The GROWTH of Biotechnology

By Ghadar, Fariborz; Spindler, Heather | Industrial Management, March/April 2005 | Go to article overview

The GROWTH of Biotechnology

Ghadar, Fariborz, Spindler, Heather, Industrial Management


In the span of a decade, biotechnology has evolved from an R&D initiative to a major force in the agriculture and health care industries. Manufacturers should prepare to feel increasingly the effects of biotech applications as well. While society continues to debate the morality of biotechnology, companies that develop safe applications accepted by a wary public will reap enormous profits.

In 1995, biotechnology was predominantly a research and development initiative. Today in the United States, biotech is earning more than $40 billion in annual revenues. Biotechnology can boast that it is responsible for 190 life-saving medicines, foods that are resistant to disease or require less pesticide, and fuel, plastics, paper, and other manufactured goods made with a lighter environmental footprint.

This leading-edge area of technology is not relegated solely to the wealthy nations of Europe and America. India, China, South Africa, and even Cuba are moving into innovative and dynamic realms of biotechnology as well.

Biotechnology is really biotechnologies

Biotechnology in the broadest sense is using biological processes or elements (bio) to solve needs or problems (technology). By applying engineering, technology, and science principles, scientists can improve the health, quality, and utility of plants and animals by altering their constitution. This new body of technology is expected to be the next major driver of global economic growth.

Manipulating biological processes is hardly a newsworthy event. Humans have used living organisms or their products for commercial purposes since recorded history. And major scientific developments in the past 100 years that have greatly contributed to our quality of life also fall under this definition of biotechnology. Examples include a hybrid corn introduced in the 1920s that renders remarkable yields and the isolation of streptomycin as an effective antibiotic for tuberculosis.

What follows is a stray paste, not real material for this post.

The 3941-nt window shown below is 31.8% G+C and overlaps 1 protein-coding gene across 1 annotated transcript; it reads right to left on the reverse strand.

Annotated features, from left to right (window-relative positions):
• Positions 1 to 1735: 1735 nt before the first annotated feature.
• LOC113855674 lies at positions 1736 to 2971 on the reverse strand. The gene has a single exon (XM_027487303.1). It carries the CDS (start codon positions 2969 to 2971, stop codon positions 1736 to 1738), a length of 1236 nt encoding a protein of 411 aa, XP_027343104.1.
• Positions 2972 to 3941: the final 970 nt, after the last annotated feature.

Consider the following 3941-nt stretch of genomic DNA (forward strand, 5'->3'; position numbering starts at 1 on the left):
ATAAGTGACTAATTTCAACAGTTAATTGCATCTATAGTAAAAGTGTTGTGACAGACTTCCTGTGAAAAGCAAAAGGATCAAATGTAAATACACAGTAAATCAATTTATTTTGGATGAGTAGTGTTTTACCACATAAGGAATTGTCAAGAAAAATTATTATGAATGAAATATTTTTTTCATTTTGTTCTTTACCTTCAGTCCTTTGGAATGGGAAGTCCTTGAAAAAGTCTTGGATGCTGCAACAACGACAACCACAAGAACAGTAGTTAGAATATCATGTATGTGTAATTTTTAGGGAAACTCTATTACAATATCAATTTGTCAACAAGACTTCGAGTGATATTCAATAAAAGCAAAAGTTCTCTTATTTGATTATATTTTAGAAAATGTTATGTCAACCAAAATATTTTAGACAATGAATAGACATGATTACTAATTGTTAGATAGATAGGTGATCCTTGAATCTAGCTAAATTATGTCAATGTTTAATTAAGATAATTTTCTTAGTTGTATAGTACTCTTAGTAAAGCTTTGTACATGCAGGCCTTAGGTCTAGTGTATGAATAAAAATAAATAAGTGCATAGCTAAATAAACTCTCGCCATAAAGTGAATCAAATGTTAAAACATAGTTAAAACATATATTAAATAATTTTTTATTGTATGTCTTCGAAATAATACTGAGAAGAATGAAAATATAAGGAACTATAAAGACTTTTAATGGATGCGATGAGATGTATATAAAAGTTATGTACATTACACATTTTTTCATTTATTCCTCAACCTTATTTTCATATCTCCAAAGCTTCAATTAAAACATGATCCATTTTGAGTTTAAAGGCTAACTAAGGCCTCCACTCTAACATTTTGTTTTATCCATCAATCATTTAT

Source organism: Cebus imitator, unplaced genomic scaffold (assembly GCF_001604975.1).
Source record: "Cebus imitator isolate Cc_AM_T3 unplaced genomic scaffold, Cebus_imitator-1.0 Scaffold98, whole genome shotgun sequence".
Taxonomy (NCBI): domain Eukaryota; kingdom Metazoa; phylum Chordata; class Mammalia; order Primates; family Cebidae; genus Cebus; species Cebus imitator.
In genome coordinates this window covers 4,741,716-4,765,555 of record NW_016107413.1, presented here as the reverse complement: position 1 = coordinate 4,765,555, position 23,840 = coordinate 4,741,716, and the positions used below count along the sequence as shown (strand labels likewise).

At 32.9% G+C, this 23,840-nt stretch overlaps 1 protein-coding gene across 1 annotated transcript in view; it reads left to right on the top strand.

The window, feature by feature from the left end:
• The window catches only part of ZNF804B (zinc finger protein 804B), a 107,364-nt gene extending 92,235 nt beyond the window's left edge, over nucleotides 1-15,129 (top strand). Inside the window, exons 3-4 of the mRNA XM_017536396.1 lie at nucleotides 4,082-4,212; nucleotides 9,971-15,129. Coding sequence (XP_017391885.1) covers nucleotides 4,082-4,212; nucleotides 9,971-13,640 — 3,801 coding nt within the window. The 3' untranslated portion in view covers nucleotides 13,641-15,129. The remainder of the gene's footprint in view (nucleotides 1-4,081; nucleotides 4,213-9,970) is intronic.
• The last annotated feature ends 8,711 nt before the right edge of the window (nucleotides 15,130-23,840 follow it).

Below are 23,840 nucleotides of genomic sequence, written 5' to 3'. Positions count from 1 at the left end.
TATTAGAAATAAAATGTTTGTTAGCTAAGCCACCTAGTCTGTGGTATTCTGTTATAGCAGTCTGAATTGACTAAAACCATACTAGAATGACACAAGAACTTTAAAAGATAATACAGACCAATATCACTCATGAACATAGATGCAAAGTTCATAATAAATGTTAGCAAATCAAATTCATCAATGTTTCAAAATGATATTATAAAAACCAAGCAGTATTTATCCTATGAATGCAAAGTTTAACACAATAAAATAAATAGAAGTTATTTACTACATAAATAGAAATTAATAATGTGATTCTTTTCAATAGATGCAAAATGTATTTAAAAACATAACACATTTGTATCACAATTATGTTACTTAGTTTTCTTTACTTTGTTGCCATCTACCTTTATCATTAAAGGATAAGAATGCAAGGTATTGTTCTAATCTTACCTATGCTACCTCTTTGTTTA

However, biotechnology as an industry is suddenly receiving so much attention because in the past two decades, new technologies have helped scientists literally see, isolate, and use cells and biological molecules, the smallest parts of organisms. In reality, biotechnologies is a collection of several technologies that leverage the cell's manufacturing capabilities and put biological molecules such as DNA and proteins to work.

As a result, new companies have been founded and extensive research efforts and financial resources have been directed toward biotechnology. Commercial applications of biotechnology have heavily contributed to the health care and food and agriculture industries. Biotechs third wave is bringing innovative applications to industrial and environmental uses.

Food and agriculture

The development, commercialization, and adoption of biotechnologies with food and agricultural applications have expanded rapidly over the past 20 years and continue to find new applications in the food and agriculture industries. A 2004 study on the global diffusion of plant biotechnology reported a global commercial value of biotech crops of $44 billion for the 2003-2004 growing season. Five countries - the United States, Argentina, China, Canada, and Brazil - accounted for 98 percent of that value, which concentrates on four biotech-enhanced crops: soybeans, cotton, corn, and canola. In addition to the quick adoption of genetically modified crops, biotechnology is also responsible for hundreds of biopesticides and other agricultural products being used to improve our food supply and to reduce dependence on conventional chemical pesticides. Significant global controversy exists over the safety of biotech applications in these industries. However, food and agricultural biotechnology is yielding higher productivity and solving many farmers' long-standing challenges.

Better crop disease diagnosis. An important but underreported effect of biotechnology is plant disease diagnosis.

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The GROWTH of Biotechnology


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